Setting In - Part IV
On a cold January morning, our family arrived at the Sheremetyevo airport. One person came to see us off. He deserves a post in his honor.
This guy, that I will call Nick, was a college friend of Mr. Goldie’s. Before Mr. Goldie and I even met, Nick had a brief crush on me. He followed me around the campus for days till I told him to get lost. Ironically, I ended up marrying his close friend; even more ironically, Nick’s family relocated to a small town a few hours away from us. Nick came to visit about once a month, and usually stayed overnight.
Each month, Nick arrived all excited about a new idea, or political affiliation. One thing about Nick was, he couldn’t stay in the center. His political affections were always extreme. One month he was a Communist; next time, he was a Monarchist. One time he came to visit, he was a Russian nationalist, and launched into a long speech about how the Jews are the root of all evil. I listened for a while, then stood up and walked out of the room. Mr. Goldie clued Nick in about my ethnicity, and asked him to refrain from this topic in the future. That didn’t faze Nick. He didn’t remain Russian nationalist for long, anyway. I think he had adult ADD or something.
Eventually, Nick got married, and on one of his visits, he brought his wife along. The wife was a nice girl, about seven months pregnant. After Nick had one too many drinks with his dinner, he launched into a long story about how he ran into an old female classmate of his on the subway in Moscow, but couldn’t even say hi to her as he was going up on the escalator, and she was going down. Nick told us he should have turned around, run after the classmate, and caught up with her so they could chat about the old times. He couldn’t forgive himself for not saying hi to her, so he kept repeating the story, until this came out of his mouth:
“I should’ve done it. I should’ve talked to her. We would have probably ended up going to my apartment, I would’ve screwed her…”
Nick’s wife jumped up and sprinted out of the room. I had never seen a very pregnant woman run so fast. They made up an hour later.
Nick was obnoxious. Nick was loud. Nick was not so bright. Nick was eerily reminiscent of Kelso from That 70s Show. Nick spouted ideas that made my hair stand up on end. At the same time, Nick was the kindest soul, always ready to help. He was in some sort of business that was going well. He was loaded; we were barely meeting ends meet. Each time Nick came to our house, he brought so much food he could barely carry it. Nick played with the kids, for which I was eternally grateful, as I desperately needed a break.
And Nick was the only person that came to see us off at the airport. Thank you, Nick.
Our belongings were so pathetic that we passed the customs with no problems. Once a customs employee became interested when I admitted we were carrying icons, but quickly lost interest when she saw the icons in question. We boarded the plane, and, ten hours later, landed in New York.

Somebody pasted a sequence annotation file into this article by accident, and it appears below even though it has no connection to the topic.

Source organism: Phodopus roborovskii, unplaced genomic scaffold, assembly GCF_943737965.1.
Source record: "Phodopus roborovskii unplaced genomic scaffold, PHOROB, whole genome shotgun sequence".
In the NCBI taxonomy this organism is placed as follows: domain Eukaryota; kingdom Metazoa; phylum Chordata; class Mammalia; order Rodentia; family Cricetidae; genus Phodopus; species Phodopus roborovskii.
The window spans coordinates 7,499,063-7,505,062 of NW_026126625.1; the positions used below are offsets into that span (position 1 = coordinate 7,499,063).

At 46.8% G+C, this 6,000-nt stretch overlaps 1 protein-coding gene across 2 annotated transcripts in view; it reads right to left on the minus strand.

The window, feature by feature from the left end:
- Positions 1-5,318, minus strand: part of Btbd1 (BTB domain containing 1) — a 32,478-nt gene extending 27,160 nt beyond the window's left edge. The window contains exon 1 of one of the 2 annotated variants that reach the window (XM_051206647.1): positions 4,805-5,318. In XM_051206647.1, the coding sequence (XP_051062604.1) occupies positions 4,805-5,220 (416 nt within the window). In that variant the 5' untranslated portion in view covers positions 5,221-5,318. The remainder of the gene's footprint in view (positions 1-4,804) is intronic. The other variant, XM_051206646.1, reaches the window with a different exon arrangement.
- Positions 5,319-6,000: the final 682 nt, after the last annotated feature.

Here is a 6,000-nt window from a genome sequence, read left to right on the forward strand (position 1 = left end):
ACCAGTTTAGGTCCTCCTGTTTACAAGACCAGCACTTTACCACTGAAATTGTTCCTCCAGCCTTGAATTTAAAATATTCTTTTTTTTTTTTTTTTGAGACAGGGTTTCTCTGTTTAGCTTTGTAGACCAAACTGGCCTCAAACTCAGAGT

The Goldies in New York
Apparently, our plane to Cleveland did not leave until the next day. Not only that, but it left from a different airport. So, we were taken to a motel where we had to spend the night. HIAS provided the bus there and to the Cleveland flight the next morning. There were some fifteen to twenty families on the bus, all of us from the same plane.
The walk through the airport to the bus was a nightmare. ChinchillaBoy hadn’t slept a minute on the plane, and I was exhausted. He, on the other hand, was upbeat and enjoying the sights. His favorite turned out to be the drug-sniffing dog. LilProgrammer, too, was excited to be in a new airport, and kept wandering off and getting lost.
We had to go down an escalator. I was dragging my feet along, trying to figure out how to get a baby in a stroller down the escalator, when we heard a collective gasp of horror. I looked down the escalator, and sure enough, my son LilProgrammer was lying down on the stairs. He had gone on it all by himself, and had tripped and fallen down. While we all watched, frozen with fear, LilProgrammer calmly got up, got off the escalator, and went on his merry way.
Finally we got to the hotel. While I unpacked, both children disappeared. We found them in the bathroom. There were a few miles of TP on the floor, and both kids were happily washing their hands in the toilet. They had never seen a toilet before that had so much water in it. Russian toilets are designed differently.
I carried the kids back into the room, and walked back to the lobby. All fourteen families from the bus were standing there. When they saw me, their eyes lit up.
“Ask them when we’re going to eat,” they said to me.
I was surprised. Why me? Okay, I asked. The guy at the front desk said, in an hour. So I still had time to make a phone call to my parents in Cleveland. They picked up right away.
“Hi Dad! We’re in New York! We’re in a hotel. We’re fine.”
“We’ll be in Cleveland tomorrow afternoon.”
“Will you meet us?”
“How’re you doing?”
I hung up the phone, thinking, Wow, Dad sure is Americanized now. Listen to him saying “okay”! It just rolls off his tongue. I was very impressed, and intimidated. Will I ever fit into American life as well as my Dad did?
In the morning, we turned on the TV. We switched the channels until we got to PBS. Barney was on. All four of us watched in awe.
“So this is what American television is like“, I thought. “Way cool.”